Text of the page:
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  • Writer's pictureBunmi

How I Became a Social Media Manager Part II

by Bunmi Laditan

In the first post in this series, I wrote about how being a social media manager was my first work-at-home mom job. You can get hired to do this by a company, but it's also possible to create your own work-at-home job and business in this area.

You're basically a virtual assistant, but specifically in the area of social media.

Who Should Do This?

To do this, you should have a genuine interest in helping your client do well on social media. When I was a new mom with a baby, I was using social media for myself. Doing it for others was a natural extension. I posted on Twitter (when it was called Twitter) for my clients. I posted on Facebook and later, Instagram. Back things, practices were a bit different, but the most important quality: wanting my clients to do well, was what made it work.

How can I start?

I would pitch my services by email to my clients. I didn't have a website, and unless you want to have 4+ clients, you don't necessarily need one. If you have a really good , earnest pitch, that will be enough.

I'd email potential clients, one being an author, who I could see didn't have social media or social media that wasn't updated often. If they haven't posted in three-six months, they need help. Chances are, they're just overwhelmed. I emailed them introducing myself, told them about my passion for social media, and explained how I could help.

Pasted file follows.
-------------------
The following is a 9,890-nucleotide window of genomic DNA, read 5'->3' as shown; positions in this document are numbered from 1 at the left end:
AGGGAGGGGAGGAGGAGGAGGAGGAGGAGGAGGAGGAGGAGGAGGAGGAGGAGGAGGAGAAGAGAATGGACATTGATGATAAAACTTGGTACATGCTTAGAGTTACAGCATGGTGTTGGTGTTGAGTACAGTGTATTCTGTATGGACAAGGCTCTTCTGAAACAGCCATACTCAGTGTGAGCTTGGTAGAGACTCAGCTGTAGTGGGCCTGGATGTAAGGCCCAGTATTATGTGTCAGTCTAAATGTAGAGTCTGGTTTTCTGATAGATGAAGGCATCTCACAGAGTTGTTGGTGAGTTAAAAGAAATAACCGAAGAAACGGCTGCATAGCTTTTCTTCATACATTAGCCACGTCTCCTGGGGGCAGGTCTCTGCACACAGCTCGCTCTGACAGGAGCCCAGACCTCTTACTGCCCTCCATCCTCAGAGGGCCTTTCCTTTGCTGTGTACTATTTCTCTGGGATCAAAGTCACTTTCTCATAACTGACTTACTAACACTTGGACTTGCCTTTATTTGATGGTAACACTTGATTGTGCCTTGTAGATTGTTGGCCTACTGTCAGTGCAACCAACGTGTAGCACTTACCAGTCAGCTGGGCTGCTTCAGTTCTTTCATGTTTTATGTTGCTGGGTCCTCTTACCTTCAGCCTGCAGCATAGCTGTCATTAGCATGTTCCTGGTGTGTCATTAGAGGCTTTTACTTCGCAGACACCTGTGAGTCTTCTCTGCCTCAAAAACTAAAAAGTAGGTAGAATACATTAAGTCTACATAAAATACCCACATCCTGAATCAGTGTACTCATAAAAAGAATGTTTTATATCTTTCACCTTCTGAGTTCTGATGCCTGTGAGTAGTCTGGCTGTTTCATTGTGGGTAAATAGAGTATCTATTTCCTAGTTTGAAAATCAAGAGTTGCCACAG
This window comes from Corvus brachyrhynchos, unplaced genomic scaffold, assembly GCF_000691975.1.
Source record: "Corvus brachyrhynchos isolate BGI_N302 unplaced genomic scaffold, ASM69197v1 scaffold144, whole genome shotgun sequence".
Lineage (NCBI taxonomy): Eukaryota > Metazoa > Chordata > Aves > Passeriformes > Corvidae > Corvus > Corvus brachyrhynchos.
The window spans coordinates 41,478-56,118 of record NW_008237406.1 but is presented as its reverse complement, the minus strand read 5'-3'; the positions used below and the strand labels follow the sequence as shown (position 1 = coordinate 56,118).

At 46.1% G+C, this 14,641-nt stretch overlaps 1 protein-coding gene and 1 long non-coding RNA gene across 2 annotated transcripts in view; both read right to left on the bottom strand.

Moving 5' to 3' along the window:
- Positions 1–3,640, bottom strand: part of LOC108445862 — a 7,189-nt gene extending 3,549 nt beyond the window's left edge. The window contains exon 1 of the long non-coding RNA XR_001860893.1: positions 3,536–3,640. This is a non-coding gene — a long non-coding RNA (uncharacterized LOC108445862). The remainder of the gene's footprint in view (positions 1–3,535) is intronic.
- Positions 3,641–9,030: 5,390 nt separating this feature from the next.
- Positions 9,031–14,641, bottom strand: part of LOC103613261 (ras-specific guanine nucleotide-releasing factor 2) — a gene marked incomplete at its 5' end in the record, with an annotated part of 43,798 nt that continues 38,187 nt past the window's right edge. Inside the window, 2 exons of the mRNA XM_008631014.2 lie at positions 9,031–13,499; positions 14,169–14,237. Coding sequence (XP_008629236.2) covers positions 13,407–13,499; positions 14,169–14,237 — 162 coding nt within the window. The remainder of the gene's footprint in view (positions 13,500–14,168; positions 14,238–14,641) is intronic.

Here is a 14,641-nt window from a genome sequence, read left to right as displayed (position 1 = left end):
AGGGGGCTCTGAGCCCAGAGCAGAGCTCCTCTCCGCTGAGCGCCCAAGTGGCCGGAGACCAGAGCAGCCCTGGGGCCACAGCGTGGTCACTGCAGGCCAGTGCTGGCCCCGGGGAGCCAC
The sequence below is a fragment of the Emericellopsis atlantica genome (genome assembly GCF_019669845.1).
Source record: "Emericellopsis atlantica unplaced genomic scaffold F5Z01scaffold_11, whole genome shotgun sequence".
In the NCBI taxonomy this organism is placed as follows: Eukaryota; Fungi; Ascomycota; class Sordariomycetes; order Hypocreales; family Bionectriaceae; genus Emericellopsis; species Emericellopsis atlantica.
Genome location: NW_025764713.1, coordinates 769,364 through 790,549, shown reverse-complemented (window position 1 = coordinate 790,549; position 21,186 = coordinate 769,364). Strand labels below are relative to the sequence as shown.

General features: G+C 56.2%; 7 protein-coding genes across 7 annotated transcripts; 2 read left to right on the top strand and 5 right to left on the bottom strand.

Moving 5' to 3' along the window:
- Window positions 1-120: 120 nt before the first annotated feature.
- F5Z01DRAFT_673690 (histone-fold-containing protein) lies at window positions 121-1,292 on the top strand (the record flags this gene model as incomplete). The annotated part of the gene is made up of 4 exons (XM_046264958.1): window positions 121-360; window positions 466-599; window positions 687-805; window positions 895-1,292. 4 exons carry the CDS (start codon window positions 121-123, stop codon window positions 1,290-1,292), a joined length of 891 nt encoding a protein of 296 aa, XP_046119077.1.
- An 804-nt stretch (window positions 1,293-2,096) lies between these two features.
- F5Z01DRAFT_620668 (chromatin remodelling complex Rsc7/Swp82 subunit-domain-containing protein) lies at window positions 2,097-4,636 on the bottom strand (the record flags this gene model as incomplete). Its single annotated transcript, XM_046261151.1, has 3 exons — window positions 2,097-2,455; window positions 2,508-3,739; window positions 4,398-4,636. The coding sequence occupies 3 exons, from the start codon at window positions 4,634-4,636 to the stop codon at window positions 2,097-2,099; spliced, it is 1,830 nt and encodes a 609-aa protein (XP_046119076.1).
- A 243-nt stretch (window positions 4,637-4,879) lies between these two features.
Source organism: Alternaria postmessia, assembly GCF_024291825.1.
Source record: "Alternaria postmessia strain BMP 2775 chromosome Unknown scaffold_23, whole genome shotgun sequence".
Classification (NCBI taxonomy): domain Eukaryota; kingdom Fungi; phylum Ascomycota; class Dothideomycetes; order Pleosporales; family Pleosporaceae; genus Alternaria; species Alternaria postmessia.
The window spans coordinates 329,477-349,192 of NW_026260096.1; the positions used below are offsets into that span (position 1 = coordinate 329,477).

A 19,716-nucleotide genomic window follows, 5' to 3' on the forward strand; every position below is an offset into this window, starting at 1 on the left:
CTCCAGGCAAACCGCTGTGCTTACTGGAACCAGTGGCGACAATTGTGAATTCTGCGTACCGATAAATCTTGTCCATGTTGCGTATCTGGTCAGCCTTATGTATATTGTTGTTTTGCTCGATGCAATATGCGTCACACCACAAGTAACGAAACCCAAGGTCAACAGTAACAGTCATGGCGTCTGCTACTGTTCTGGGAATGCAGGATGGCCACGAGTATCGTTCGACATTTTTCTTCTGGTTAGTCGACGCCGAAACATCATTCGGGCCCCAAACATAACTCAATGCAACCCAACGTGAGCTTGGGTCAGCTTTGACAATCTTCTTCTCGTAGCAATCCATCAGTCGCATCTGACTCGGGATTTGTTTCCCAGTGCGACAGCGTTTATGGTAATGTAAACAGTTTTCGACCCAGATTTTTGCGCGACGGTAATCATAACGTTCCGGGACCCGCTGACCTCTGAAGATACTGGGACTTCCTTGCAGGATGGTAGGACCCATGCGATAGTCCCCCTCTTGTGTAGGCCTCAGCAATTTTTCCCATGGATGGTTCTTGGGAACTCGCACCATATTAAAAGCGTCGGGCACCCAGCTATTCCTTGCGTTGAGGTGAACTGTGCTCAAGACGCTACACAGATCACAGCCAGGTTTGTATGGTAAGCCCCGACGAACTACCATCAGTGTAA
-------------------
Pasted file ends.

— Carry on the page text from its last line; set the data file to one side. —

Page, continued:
When I emailed them, I'd share that I knew about their specific situation. "I was on your Instagram and saw....I enjoy your books about_____. I went on your website and saw that _______. I would like to help you by handling your social media. I can take it completely off of your hands. My prices are very reasonable. If you'd like to hear more, send me an email. I'd love to talk to you."

A lot of people say in the intro email not to mention prices. I tend to agree. Not mentioning prices can help them get a bit curious and want to email you to know more.

What should I charge?

There's a lot of wiggle room here. It depends on where you live and what people are charging in your area, but I charged around $500/month. If you were in-house working in their office, you'd be charging a lot more so this is a deal. For a large company, not an individual, if you're handling all their social media, you can charge much more, $2, 3, 4,000/month.

But for an individual author or small business, check out comparables and go from there. You'll be paying taxes as a self-employed person, so keep that in mind. $1,000 a month is not too much for a small business to pay to have a social media person. You can even go higher. Experiment.

If they want more than a couple of posts a week, you can charge more. You'll learn as you go. Start somewhere.

Make sure you put together a price sheet with your rates and exactly what is included.

I used to charge $500 for around three posts a week.

How can I Iearn to do this well?

Learn as much as you can by following social media experts on Instagram, watching YouTube videos, and reading articles. You can also take a course if you find a good one. It's not rocket science, but there are things you can do to increase views and likes for your clients.

Great photos, great reels, compelling captions...these all help. Canva templates will take you a long way. To build pages, I'd follow users on pages that had similar audiences. You can learn how to do this.

How can I start?

Create a price sheet in Google docs and send your first few emails. Look for local businesses: dental offices, contractors, bakeries, go for it. The worst that can happen is for someone to say no. The best is that you have a brand new client.

Go for it.


1 Comment

May 11

Where did you find the email addresses of those in charge? I have had decent success with cold emailing back when I started, but I was a total newbie and just sent to any ole email I found on their website. lol.

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